United States: Danisco v. Novozymes: Declaratory Judgment Action For Non-Infringement And Invalidity Improper And Dismissed Where Action Was Filed Prior To Or Simultaneously With The Issuance Of The Patent

Last Updated: January 22 2013
Article by Stanley M. Gibson

Danisco US, Inc. ("Danisco") filed a declaratory judgment action asserting that its Rapid Starch Liquefaction products ("RSL products") do not infringe certain patents held by Novozymes and that the patent-in-suit is invalid. Danisco and Novoyzymes are two of the major competitors in the field of developing and supplying industrial enzymes used in the process of converting corn into ethanol fuel.

Novozymes moved to dismiss the action and asserted that Danisco did not allege, and could not allege, that Novozymes took any affirmative act to enforce the patent-in-suit against Danisco. Danisco asserted that there was an actual controversy between the parties because it could be reasonably inferred that Novozymes obtained the patent with the hopes of asserting it against Danisco's products.

As explained by the district court, "Danisco insists there is an actual controversy here, ripe and justiciable, because under "all the circumstances" it should be obvious that Novozymes' very aim in obtaining the '573 patent was to be in position to charge Danisco's RSL's products with infringement. The circumstances to which Danisco points, including the parties' status in the industry, past litigation, and the prosecution history and timing, may all very well support a reasonable inference that Novozymes pursued the El 18P claim in the '573 patent with the hope of wielding it against the RSL products, and even that Novozymes may still be harboring the intent to pursue infringement claims at a time of its own choosing. Nevertheless, Danisco has not shown any affirmative act by Novozymes to enforce its patent rights. While matters such as a prior litigation history and statements made during prosecutions sometimes support a conclusion that an actual controversy exists, there is no precedent for finding jurisdiction based on such pre-patent issuance events alone, without any affirmative act of attempted enforcement."

The district court disagreed with Danisco's position and rejected its reliance on the recent 3M case: "[t]he decision in 3M Co. v. Avery Dennison Corp., 673 F.3d 1372 (Fed. Cir. 2012), on which Danisco places heavy emphasis, illustrates the potential relevance of a prior history of litigation. Around the time the patents involved in that case issued, the patent holder's Chief Intellectual Property Counsel telephoned his counterpart at the patent holder's primary competitor, and expressly asserted that the competitor's product 'may infringe' and that "licenses are available. Id. at 1379. Counsel also subsequently advised that claim charts would be provided. Id. Because declaratory relief jurisdiction requires more than just 'a communication from a patent owner to another party, merely identifying its patent and the other party's product line,' Hewlett-Packard Co. v. Acceleron LLC, 587 F.3d 1358, 1362 (Fed.Cir. 2009), the question was whether these express and specific communications between the parties regarding the patents and potentially infringing products, taken together with all the other circumstances, provided a sufficient basis for a declaratory relief claim. In that context, the 3M court observed that prior litigation, if involving sufficiently related products and patents, 'is one circumstance to be considered.' 3M, 673 F.3d at 1380. In other words, where a patent holder has engaged in some communications--taken some 'affirmative act'--but there is ambiguity as to whether the statements or acts rise to the level of an attempt to enforce patent rights, then conduct predating issuance of the patent, such as prior litigation, may provide a relevant lens through which to interpret the import of the otherwise arguably vague or indefinite communications and acts. Nothing in 3M suggests that prior litigation or other pre-issuance conduct can constitute an affirmative act of enforcement."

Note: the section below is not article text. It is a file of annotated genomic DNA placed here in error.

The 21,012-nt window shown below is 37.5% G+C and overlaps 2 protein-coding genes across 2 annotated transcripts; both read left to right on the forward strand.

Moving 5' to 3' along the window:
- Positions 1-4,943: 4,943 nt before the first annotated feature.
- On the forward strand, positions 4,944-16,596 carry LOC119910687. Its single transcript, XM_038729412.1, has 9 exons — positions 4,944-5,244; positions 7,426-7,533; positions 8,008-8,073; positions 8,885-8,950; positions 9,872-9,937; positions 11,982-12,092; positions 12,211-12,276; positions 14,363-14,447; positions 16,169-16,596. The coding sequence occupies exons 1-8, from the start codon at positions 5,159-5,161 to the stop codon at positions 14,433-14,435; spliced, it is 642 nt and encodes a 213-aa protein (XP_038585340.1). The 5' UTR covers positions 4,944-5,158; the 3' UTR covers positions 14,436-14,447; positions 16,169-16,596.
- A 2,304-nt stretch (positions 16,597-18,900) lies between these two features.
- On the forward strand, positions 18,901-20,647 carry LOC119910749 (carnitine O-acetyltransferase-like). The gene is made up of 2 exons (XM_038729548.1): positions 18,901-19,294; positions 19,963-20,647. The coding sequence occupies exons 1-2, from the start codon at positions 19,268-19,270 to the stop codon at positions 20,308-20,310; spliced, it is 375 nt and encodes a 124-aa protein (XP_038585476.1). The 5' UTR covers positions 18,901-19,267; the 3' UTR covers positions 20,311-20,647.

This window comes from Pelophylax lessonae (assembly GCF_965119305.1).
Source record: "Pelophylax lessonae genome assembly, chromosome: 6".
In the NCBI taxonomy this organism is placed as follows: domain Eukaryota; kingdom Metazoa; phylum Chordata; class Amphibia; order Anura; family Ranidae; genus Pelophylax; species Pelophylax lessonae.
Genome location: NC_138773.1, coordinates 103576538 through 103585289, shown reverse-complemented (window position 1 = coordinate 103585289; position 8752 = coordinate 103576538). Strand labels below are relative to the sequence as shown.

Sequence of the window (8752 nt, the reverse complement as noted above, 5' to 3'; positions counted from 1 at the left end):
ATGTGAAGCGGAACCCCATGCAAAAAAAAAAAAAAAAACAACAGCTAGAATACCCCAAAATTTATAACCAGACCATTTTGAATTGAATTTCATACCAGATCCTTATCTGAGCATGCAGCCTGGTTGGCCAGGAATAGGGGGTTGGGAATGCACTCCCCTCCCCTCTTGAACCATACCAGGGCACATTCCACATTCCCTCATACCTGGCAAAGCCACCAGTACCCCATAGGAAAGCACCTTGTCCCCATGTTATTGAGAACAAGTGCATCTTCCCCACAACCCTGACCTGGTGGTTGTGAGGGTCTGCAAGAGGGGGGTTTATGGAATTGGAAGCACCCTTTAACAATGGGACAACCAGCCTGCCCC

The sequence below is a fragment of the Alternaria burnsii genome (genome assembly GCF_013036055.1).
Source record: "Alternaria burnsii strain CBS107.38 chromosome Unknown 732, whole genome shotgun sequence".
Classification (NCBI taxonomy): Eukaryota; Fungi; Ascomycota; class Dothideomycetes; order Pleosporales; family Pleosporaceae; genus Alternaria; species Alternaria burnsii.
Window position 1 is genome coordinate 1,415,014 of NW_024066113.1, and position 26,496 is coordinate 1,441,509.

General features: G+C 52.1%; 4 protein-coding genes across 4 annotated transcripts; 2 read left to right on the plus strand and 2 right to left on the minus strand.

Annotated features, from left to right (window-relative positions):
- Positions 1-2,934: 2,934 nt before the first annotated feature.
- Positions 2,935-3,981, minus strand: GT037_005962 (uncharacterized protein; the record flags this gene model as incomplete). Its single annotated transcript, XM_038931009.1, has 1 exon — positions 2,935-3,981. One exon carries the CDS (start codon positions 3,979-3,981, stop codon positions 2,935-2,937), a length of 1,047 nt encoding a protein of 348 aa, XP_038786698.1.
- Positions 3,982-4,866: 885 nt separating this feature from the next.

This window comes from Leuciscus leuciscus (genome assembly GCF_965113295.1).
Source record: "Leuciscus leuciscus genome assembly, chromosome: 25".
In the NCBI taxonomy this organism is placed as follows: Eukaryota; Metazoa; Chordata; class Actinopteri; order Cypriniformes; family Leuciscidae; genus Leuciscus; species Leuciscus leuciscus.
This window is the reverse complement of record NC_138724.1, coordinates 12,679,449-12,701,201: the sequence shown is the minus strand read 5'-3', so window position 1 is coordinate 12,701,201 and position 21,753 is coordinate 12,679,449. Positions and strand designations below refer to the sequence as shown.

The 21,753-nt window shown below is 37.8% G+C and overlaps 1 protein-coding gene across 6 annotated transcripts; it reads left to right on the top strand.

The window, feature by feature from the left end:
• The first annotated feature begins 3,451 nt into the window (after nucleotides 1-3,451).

The district court also found that jurisdiction was improper because Danisco had filed the action before the patent had even issued. "Furthermore, jurisdiction is also lacking for the more technical (but related) reason that Danisco filed this action prior to the time the patent even issued. See GAF Bldg. Materials Corp. v. Elk Corp. of Dallas, 90 F.3d 479, 482-83 (Fed. Cir. 1996) ('[A] threat is not sufficient to create a case or controversy unless it is made with respect to a patent that has issued before a complaint is filed.') Danisco's complaint was filed on August 27, 2012. The '573 patent issued the following day, August 28, 2012."

Finally, the district court determined that, at a minimum, Danisco filed the complaint nearly simultaneously with the issuance of the patents and Danisco had not shown any basis for leave to amend. "Regardless of the precise sequence of events, or what filing date the complaint should be given, it is clear that Danisco filed this action no later than virtually simultaneously with issuance of the patent. There is no indication that Novozymes did, or even could have, issued some implied or express enforcement threat so closely upon issuance of the patent such that it could be said to have taken any affirmative act to enforce its patent rights prior to the time the complaint was filed. Accordingly, the motion to dismiss must be granted. Additionally, while Danisco urges that it be given leave to amend, it has suggested no basis on which it could cure the jurisdictional defect by amending any of the allegations, under these circumstances. Accordingly, leave to amend will not be granted."

Danisco US Inc. v. Novozymes A/S and Novozymes North America, Inc., Case No. C 12-4502 RS (N.D. Cal. Jan. 8, 2013)

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